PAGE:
What frightens me about authoritarianism in humans is that AFAIK, we don’t see this attitude in other animals. Assuming our research is at all correct and well-interpreted, it seems animals realize the leader can be fallible, and they challenge each other for leadership fairly routinely. And honestly, many humans seem to understand this too. I’m interested in the research which suggests it may be a personality trait, because I’m thinking it’s a personality trait that’s not compatible with the continued survival of the species. Some people seem completely content to play follow the leader right off a cliff, and I’d just as soon not get dragged along with them.

  18. Casey says

    Jennifer Kesler: Confronted with the film, many people still maintained the father was right.

    Ugh, I got SO pissed off when one of the guys I’m friends with on YouTube made a video saying the Hilary Adams video was a work and she’s just an attention whore. UN-FOLLOW/BLOCK!

  19. eldritchMortician says

    Jennifer & Casey (not sure how to make the nice little links yet)

    Good points. It frightens me when my friend thinks that because the girl made a ‘curse filled rant’ online she somehow doesn’t deserve any consideration and if she was a writer/artist her work deserves to be destroyed. I suppose because I curse and get angry at nonsense things occasionally my novel should be destroyed. Ugh.

    Casey-good policy. Sadly we could argue and point out things that should be fairly obvious, and some people just will not listen, because ‘clearly’ parents are always in the right no matter what it seems. Makes me afraid for their kids.

  20. says

    eldritchMortician,

    You make the links by hitting “reply” under the comment you’re responding to. (It’ll put the code down in the comment box for you). “Quote” will quote the whole comment, but in the comment box you can edit it if you just want to quote a portion. :)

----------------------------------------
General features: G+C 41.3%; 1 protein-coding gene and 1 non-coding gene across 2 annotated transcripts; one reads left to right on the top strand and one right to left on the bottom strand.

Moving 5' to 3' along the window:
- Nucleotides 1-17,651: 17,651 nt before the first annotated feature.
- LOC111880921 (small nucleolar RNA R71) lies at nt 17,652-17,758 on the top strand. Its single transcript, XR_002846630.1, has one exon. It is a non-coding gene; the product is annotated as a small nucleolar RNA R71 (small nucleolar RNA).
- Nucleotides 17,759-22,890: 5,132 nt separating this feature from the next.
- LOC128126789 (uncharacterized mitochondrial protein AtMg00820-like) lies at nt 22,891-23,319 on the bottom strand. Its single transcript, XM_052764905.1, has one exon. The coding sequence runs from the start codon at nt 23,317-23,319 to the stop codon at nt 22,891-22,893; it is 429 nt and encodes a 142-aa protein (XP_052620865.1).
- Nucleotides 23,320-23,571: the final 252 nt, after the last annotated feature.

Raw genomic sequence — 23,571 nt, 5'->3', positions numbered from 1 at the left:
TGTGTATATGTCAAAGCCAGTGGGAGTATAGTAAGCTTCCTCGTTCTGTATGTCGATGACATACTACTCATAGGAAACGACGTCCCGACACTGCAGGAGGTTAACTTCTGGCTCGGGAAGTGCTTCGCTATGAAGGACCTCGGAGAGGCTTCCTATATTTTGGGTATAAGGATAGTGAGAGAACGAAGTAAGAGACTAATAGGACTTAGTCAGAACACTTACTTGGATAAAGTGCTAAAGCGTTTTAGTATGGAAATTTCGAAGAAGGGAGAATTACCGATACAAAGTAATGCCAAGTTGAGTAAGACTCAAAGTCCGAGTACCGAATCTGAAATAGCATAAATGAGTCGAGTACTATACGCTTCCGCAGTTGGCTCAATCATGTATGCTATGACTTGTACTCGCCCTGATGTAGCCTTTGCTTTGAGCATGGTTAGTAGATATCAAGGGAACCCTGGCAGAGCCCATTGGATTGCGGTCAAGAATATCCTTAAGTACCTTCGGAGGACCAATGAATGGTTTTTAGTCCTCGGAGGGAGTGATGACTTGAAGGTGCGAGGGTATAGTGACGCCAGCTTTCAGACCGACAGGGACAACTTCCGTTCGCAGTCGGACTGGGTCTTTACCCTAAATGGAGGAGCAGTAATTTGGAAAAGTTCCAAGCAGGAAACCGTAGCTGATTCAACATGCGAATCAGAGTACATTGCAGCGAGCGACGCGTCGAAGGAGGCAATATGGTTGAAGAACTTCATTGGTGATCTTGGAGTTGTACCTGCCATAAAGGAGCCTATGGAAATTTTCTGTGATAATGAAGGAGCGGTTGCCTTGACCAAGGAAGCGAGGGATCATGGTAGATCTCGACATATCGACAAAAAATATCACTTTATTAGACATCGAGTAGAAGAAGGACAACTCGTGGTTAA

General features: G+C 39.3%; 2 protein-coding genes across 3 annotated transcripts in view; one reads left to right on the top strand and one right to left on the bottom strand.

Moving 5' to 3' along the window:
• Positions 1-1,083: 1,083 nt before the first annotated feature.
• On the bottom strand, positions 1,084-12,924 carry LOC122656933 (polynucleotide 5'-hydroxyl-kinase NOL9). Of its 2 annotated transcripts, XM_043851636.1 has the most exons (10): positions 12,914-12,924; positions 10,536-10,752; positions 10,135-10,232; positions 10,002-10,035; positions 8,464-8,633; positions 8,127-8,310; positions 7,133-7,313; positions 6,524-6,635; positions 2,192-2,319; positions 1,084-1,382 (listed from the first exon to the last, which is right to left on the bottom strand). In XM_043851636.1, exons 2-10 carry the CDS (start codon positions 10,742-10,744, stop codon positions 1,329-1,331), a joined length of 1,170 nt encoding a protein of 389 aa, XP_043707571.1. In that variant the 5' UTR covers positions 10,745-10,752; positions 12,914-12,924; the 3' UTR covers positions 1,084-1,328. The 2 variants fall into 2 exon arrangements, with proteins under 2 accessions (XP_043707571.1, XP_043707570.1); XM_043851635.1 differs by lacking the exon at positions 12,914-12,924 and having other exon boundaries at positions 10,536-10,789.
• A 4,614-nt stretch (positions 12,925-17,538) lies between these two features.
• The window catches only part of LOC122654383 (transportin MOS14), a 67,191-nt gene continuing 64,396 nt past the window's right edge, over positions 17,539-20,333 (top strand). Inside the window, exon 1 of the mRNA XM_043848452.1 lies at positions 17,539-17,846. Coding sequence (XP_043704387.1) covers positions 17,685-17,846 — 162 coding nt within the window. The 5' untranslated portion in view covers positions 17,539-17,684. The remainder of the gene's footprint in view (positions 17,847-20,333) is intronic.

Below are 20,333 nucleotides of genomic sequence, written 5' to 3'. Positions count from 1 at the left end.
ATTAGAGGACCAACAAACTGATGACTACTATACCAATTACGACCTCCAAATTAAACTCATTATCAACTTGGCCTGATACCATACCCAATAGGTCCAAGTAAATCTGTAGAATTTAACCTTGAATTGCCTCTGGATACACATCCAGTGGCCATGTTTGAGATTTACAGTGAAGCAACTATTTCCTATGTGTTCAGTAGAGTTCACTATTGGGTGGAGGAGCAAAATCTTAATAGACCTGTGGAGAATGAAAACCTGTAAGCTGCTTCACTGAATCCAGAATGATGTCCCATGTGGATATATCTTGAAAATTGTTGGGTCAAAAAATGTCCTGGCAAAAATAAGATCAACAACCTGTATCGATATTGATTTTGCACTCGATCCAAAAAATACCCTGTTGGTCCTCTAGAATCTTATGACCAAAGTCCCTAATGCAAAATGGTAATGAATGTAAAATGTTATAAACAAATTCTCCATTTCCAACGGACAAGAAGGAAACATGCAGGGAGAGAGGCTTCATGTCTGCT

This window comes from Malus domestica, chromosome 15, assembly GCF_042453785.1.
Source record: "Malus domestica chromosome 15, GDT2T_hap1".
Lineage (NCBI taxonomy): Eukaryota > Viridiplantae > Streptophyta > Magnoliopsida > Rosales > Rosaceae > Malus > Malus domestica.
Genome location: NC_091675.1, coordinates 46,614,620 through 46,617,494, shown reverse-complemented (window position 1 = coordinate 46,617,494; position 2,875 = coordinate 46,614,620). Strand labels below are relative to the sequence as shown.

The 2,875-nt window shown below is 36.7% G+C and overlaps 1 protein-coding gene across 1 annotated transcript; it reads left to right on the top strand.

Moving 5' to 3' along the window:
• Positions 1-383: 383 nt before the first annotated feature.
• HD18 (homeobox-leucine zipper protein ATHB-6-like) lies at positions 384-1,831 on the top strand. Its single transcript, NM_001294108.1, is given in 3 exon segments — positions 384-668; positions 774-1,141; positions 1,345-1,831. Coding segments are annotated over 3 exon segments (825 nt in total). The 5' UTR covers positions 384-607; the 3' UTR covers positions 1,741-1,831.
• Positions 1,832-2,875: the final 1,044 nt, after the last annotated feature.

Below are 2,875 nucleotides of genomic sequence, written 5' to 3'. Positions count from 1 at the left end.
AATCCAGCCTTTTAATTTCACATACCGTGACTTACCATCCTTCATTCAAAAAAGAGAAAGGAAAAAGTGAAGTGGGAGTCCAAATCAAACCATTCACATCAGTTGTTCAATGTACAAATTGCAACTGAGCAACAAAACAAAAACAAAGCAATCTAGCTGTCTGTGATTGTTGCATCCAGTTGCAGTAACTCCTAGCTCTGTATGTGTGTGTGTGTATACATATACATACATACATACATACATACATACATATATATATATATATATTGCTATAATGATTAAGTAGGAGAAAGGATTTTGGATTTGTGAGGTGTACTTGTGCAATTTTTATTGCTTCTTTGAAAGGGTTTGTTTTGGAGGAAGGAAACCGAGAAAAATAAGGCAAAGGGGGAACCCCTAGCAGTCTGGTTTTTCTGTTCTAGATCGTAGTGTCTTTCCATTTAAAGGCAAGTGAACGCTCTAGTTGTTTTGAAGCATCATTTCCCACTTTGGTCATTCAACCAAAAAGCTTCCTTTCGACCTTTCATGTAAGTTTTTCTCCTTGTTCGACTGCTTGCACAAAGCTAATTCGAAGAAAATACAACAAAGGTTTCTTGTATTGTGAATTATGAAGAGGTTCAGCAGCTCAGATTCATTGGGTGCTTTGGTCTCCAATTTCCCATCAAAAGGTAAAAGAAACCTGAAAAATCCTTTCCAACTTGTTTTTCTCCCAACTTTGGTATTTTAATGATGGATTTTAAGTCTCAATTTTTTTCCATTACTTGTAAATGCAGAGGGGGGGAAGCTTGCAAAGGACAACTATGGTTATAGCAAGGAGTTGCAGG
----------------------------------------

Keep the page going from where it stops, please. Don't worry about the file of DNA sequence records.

Another thing is: teenagers get under people’s skin. It’s part of the growing up process (both the physical brain undergoing tremendous changes, and the social adaptation to adulthood). If you aren’t prepared to shrug off some of a teenager’s crap and choose your battles carefully, then maybe parenting just isn’t your thing.

    I have to ask myself: if this is how he responds to her cursing and ranting on Facebook, what’s he going to shoot if he finds out she’s dating a boy he doesn’t approve of, or trying pot or engaging in some activity her father doesn’t approve of?

  21. Sabrina says

    Jennifer Kesler,

    Indeed. The fact that he thought it was a great idea to use a gun(!!!) is freaking me out to no end. It’s not just that it’s abusive but it’s also so over the top I don’t even know what to say to this. If I were the daughter I wouldn’t feel save anywhere near him ever again.

  22. says

    Sabrina,

    I doubt she’s ever felt safe. He was seething with rage – shaking at some points – in the video. Now, he has, at the very least, taken the time to print the Facebook thing, decide to film the video and decide what he’s going to say, and set up his camera and gun. This is a few minutes, minimum, and I bet it was longer. Far from cooling off, he’s still visibly upset. This is not a healthy venting of anger, and it scares me just watching him.

    It’s also unhealthy in the physical sense, for him. The physiology involved in sustained rage is not good for the body.

  23. says

    One more thing: is there any way to keep someone from reading a FB post other than locking it to friends only and not putting that person on your friends list? That’s all I know of. If so, then she wasn’t really doing this publicly – she was ranting to her friends, and that is something teens do, or at least should be able to do.

  24. Sabrina says

    Jennifer Kesler:
    I doubt she’s ever felt safe.

    That’s what I figured. My comment was rather with regards to the future of their relationship cause “punishing” a child like that just makes no sense whatsoever if you’re hoping to get anything positive out of it. This is a man who consciously decided he’d destroy any sense of safety and trust between him and his daughter (or at least whatever might have been left after whatever form of abuse he might have shown earlier). I just can’t wrap my head around this.